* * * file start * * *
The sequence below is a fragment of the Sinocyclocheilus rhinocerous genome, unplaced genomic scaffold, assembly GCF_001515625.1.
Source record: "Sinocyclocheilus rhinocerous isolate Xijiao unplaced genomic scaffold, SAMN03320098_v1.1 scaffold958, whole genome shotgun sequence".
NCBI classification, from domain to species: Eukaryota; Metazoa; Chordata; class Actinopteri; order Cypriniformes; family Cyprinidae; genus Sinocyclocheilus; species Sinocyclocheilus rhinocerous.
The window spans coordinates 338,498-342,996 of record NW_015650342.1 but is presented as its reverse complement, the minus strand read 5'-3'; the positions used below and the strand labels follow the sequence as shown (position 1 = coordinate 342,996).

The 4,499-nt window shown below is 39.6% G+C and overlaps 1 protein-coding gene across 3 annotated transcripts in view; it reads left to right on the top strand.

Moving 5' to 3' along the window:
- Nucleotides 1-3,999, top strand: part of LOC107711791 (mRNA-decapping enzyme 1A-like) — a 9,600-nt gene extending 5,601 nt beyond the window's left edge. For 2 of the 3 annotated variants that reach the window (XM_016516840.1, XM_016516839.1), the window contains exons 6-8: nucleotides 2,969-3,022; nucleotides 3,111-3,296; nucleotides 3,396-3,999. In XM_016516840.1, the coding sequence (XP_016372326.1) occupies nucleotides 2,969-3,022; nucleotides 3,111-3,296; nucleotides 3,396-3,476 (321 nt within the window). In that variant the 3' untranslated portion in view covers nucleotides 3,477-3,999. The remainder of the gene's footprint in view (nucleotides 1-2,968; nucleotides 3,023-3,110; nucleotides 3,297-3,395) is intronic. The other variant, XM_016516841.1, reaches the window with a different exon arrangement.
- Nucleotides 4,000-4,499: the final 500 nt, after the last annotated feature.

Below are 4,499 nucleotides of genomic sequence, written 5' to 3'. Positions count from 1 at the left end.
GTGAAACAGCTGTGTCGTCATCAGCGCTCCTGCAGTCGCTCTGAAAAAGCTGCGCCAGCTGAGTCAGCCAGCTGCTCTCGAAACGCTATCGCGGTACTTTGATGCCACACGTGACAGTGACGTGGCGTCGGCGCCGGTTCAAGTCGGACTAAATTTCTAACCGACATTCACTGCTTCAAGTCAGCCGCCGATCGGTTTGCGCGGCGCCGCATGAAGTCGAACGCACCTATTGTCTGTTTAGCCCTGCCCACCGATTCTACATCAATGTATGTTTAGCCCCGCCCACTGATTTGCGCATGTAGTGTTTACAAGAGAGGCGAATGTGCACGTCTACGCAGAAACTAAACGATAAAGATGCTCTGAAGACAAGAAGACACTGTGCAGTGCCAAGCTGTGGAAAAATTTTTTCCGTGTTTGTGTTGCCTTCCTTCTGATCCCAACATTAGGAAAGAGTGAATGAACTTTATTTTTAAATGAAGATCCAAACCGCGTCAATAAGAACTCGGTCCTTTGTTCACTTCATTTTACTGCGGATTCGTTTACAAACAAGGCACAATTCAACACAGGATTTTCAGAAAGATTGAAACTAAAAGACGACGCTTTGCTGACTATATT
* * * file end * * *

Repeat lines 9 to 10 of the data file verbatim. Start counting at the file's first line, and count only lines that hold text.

Below are 4,499 nucleotides of genomic sequence, written 5' to 3'. Positions count from 1 at the left end.
GTGAAACAGCTGTGTCGTCATCAGCGCTCCTGCAGTCGCTCTGAAAAAGCTGCGCCAGCTGAGTCAGCCAGCTGCTCTCGAAACGCTATCGCGGTACTTTGATGCCACACGTGACAGTGACGTGGCGTCGGCGCCGGTTCAAGTCGGACTAAATTTCTAACCGACATTCACTGCTTCAAGTCAGCCGCCGATCGGTTTGCGCGGCGCCGCATGAAGTCGAACGCACCTATTGTCTGTTTAGCCCTGCCCACCGATTCTACATCAATGTATGTTTAGCCCCGCCCACTGATTTGCGCATGTAGTGTTTACAAGAGAGGCGAATGTGCACGTCTACGCAGAAACTAAACGATAAAGATGCTCTGAAGACAAGAAGACACTGTGCAGTGCCAAGCTGTGGAAAAATTTTTTCCGTGTTTGTGTTGCCTTCCTTCTGATCCCAACATTAGGAAAGAGTGAATGAACTTTATTTTTAAATGAAGATCCAAACCGCGTCAATAAGAACTCGGTCCTTTGTTCACTTCATTTTACTGCGGATTCGTTTACAAACAAGGCACAATTCAACACAGGATTTTCAGAAAGATTGAAACTAAAAGACGACGCTTTGCTGACTATATT